DENVER — When the Broncos dropped their eighth consecutive game and the playoffs moved far out of reach, the momentum in Denver shifted in a way few could have imagined. Their season was unofficially over. Their sixth losing season in the Pat Bowlen era was officially in the books. And 2017 was undeniably an embarrassment.
But the players -- the coaches, too -- felt they had plenty to prove in the final four games.
“We can’t put bad film on tape for nobody, because there’s going to be a change,” receiver Demaryius Thomas said last week. “We don’t know what it is going to be, but it’s going to be a change.”
On Sunday the Broncos finally put something good on tape with a 23-0 win over the New York Jets to snap their losing streak and rediscover some hope that had faded with their season. The shutout victory was Denver’s first in more than 12 years.
Perfect, it wasn’t. But it was respectable, efficient and much needed for a franchise that had lost its identity amid its slide.
“It feels great,” coach Vance Joseph said. “When you’re plus-2 (in turnover margin) and control the field position, you have a chance to win football games. And it looks really simple to do that, but it’s not. Our guys, they’ve been working hard. The effort’s been there every week. It’s just we hadn’t played clean football, and today we did. So it speaks to what we can be if we play clean football.”
The tone was set early and this time sustained, as quarterback Trevor Siemian guided the Broncos on a 12-play scoring drive on their first possession, and Denver’s defense quickly gave them another shot to extend it. Inside linebacker Brandon Marshall recorded a tackle for loss on the Jets’ first play, then soon after strip-sacked Jets quarterback Josh McCown to force a fumble. Adam Gotsis recovered, Siemian followed with a 20-yard touchdown pass to Thomas and, just like that, the Broncos had a 10-0 lead, their first double-digit lead since Oct. 1 against Oakland.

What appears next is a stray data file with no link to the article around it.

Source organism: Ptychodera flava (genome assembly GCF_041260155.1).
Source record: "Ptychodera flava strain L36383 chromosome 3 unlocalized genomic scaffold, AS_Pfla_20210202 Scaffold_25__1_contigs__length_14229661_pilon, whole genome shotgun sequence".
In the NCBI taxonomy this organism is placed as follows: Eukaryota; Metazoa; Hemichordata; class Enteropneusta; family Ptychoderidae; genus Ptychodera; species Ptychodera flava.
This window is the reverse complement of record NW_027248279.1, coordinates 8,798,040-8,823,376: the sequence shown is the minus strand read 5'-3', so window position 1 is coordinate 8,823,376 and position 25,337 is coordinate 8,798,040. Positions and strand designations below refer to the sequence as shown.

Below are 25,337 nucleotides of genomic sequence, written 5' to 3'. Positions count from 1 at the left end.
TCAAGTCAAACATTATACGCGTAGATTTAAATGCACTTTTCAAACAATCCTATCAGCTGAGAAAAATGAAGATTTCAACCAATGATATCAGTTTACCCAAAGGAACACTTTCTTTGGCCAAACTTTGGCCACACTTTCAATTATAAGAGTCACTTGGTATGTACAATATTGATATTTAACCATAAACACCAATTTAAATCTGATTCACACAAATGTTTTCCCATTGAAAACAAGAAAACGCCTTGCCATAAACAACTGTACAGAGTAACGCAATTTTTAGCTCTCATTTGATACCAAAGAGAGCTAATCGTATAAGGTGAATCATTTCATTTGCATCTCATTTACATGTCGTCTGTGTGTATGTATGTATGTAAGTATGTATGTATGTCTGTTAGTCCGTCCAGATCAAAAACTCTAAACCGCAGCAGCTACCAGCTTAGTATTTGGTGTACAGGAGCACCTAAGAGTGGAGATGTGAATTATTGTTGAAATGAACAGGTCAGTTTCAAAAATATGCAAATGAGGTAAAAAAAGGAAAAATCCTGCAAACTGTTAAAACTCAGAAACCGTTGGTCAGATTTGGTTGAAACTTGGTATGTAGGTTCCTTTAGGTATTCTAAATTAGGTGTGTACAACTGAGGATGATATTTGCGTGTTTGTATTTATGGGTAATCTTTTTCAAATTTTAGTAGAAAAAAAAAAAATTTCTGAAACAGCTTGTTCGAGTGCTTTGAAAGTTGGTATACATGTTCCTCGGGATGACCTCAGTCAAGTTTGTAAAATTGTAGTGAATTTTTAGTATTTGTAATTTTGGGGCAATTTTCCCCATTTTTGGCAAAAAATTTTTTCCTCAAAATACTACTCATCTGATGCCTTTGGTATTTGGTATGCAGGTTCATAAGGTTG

“The difference is we didn’t turn the ball over. We played complementary football today,” Joseph said. “We ran the ball. We had short third downs. When we didn’t convert, we simply punted the ball back and played good defense. We really kept those guys backed up the entire football game.”
The Broncos entered Sunday’s game reeling on offense with a resume that put them in the same company as the winless Browns. Denver’s minus-16 turnover margin was the worst in the league.
Its 4.7 yards per play ranked 29th and its paltry 17.2 points per game put it at 27th. In fact, some metrics portrayed the Broncos as the worst team in the league, quite the dropoff from Super Bowl champions just two years ago.
But against the Jets, the Broncos showed poise and control, and a score to match. They were efficient in the air and, especially in the second half, committed to the run game. The defense produced the takeaways that became their hallmark in 2015 and special teams, well, they caught the ball on returns. Jordan Taylor averaged 12.5 yards per punt return, earning a label from Siemian as one of the game’s MVPs.
Siemian was 19-of-31 passing for 200 yards, a touchdown, no interceptions and a 90.8 rating, his best as a starter since the Broncos’ Week 4 win over the Raiders.
C.J. Anderson led all rushers with 48 yards on 22 carries, the most work he’s seen since Week 4. Though he averaged only 2.2 yards per carry, the Broncos’ healthy lead allowed them to pound away on the ground, a luxury they haven’t had in more than two months.
But the star of the offense was Thomas, whose touchdown and 93 receiving yards moved him ahead of Hall of Fame tight end Shannon Sharpe (55 touchdowns, 8,438 yards) and into second place on the Broncos all-time list in both categories.